Management of carbon risks

On the operational side, shipowners and shipmanagers alike will also have to take into account the multiple regulatory requirements to meet the climate goals in the not-so-distant future. Decarbonization and emissions reduction is high on the agenda of regulators, tonnage takers, and end-consumers.

The management of carbon risks in newbuilding design will have to meet the expectations of both the cargo owners and the end-consumers in an ever-changing regulatory environment. And it is only fair to assume that capital investors, banks and other institutions will employ a strong GHG and decarbonization-driven approach as to who will be granted funding and who not, and which covenants will apply to loan facilities.

A key role in carbon risk management is the choice of the correct fuel – IF there is “the” correct fuel at all, a big “if”, admittedly. The common denominator for regulators, developers, and users alike appears to be the replacement of heavy fuel oil with alternative solutions. And now, alternative fuels, such as LNG, methanol, ammonia, hydrogen, and synthetic fuels are being hailed as the foundation for shipping’s energy transition.

Informed decisions are to be made by German shipowners and shipmanagers when ordering vessels with an economic lifetime of 20+ years to avoid negative impacts for their business models and assets in the future. Such decision-making must comprise not merely the cost-income ratios, but also storage and capacity requirements, propulsion, and the supply side – without compromising on the safety and the protection of the environment. One can infer from the vessels already delivered or on order that German shipowners have done their homework and developed vessel designs in line with tomorrow’s regulatory and commercial requirements.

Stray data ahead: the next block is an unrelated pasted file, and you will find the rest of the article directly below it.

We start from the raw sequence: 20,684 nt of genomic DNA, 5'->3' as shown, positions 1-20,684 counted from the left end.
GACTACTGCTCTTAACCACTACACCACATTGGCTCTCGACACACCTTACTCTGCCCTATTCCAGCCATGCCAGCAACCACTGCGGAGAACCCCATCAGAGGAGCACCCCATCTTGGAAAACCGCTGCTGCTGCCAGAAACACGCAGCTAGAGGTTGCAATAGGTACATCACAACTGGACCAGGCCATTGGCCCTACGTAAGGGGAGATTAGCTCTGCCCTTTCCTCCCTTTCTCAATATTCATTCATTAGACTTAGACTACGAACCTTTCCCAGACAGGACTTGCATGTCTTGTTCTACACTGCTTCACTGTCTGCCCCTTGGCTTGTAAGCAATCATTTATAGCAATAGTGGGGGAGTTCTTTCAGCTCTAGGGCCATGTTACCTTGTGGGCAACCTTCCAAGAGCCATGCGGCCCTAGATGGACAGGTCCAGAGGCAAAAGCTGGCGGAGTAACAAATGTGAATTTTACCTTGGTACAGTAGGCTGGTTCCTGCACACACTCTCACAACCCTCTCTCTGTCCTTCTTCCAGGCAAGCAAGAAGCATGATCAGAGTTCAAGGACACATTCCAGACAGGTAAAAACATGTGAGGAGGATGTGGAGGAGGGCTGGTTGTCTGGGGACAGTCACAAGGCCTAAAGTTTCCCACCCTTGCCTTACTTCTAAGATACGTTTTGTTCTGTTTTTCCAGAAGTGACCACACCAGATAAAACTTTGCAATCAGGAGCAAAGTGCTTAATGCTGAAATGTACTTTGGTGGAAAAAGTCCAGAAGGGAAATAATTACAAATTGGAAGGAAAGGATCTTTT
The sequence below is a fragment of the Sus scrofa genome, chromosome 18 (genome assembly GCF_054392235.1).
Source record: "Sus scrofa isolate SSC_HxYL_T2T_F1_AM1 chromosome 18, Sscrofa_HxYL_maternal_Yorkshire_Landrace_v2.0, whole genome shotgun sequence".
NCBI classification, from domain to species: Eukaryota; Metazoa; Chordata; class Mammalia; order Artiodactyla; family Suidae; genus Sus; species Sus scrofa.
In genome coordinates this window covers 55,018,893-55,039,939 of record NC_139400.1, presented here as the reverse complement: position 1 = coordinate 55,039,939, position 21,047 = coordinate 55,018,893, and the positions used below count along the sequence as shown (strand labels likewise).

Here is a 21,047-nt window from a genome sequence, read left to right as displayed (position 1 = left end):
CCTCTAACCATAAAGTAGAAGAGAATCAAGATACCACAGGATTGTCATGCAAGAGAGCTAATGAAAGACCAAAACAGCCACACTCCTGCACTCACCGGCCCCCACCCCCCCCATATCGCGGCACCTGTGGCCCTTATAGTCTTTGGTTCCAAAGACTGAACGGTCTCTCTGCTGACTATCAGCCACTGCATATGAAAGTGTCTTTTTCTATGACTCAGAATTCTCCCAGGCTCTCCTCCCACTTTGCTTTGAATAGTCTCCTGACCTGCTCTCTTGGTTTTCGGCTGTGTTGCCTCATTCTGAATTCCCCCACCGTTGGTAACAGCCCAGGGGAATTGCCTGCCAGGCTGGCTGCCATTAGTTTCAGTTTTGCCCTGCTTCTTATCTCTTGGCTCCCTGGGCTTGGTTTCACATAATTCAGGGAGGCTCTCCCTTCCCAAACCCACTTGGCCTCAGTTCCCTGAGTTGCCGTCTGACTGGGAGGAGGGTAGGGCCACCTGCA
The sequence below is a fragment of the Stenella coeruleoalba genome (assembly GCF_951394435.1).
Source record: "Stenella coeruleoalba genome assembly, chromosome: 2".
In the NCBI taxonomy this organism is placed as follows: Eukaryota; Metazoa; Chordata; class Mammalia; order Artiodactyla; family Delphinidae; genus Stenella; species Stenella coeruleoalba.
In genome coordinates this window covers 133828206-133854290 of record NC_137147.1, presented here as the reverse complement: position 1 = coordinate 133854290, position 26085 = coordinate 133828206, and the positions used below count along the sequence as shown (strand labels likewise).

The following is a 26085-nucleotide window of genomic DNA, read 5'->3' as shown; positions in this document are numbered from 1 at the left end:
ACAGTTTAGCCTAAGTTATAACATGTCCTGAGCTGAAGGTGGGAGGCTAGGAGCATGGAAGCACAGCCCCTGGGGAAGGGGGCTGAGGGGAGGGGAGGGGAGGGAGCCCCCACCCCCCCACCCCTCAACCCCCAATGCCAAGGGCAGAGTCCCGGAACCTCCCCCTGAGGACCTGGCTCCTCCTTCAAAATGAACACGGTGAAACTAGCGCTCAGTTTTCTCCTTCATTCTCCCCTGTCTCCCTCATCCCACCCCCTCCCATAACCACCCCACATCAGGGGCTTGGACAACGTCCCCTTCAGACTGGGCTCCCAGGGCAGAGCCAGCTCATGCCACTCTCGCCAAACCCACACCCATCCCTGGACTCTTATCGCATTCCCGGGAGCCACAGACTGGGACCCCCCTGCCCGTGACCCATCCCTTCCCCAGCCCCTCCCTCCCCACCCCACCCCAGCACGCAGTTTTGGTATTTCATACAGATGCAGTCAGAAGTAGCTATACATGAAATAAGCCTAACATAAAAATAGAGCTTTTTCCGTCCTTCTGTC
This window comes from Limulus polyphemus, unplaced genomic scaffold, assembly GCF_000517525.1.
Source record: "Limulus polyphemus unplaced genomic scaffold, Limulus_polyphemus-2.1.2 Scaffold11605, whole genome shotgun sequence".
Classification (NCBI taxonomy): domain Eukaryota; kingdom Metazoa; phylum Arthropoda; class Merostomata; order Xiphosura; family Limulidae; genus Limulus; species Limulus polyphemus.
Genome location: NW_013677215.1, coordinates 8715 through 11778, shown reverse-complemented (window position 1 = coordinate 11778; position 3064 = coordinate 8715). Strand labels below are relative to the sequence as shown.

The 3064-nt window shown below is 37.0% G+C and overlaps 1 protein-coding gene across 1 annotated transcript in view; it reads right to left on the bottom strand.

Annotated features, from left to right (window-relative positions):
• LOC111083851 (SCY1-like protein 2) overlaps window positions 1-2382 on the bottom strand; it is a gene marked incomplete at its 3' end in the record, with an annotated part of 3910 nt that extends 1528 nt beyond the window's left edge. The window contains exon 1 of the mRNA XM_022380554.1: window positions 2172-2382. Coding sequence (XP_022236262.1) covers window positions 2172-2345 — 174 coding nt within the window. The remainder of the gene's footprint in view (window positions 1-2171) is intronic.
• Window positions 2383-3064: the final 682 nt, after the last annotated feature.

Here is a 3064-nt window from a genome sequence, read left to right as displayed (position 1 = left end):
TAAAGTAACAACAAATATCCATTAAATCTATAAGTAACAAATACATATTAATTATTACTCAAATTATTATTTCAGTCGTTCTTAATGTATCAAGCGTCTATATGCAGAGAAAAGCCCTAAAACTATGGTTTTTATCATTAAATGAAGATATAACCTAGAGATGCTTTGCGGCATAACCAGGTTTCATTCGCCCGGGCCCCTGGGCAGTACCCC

German taxation

Like no other industry, maritime shipping is an industry that is internationally positioned – and accordingly requires internationally comparable framework conditions. This is especially true with regards to tax aspects. Because only if German shipping companies can offer their services under comparable conditions will they have a real chance against tough global competition. In this respect, tax measures are required to support German shipping further. Measures to maintain and restore the competitiveness of German shipping are being discussed in the German shipping community, including tonnage tax relief for pure ship management companies, an environmental bonus component in the tonnage tax regime, and a significant relaxation or abolition of the insurance tax for marine insurances.

The rise of gas

As recently as June 2021, MEPC 76 adopted additional technical and operational measures to reduce carbon intensity of international shipping from 2023 onwards. The measures include the Energy Efficiency Existing Ship Index (EEXI), the enhanced Ship Energy Efficiency Management Plan (SEEMP) and the Carbon Intensity Indicator (CII) rating scheme. With the new IMO requirements addressing greenhouse gas emissions, the Liberian Registry is also positioning itself to assist shipowners and shipmanagers. The Liberian Registry is actively supporting owners in making informed decisions, ensuring safe operations, and achieving the goals set forth by the industry. Critically, gas is going to place a role here, and the Liberian Registry has assembled a global gas team to liaise on the smooth implementation and compliance of regulations across a spectrum of gas technologies and options.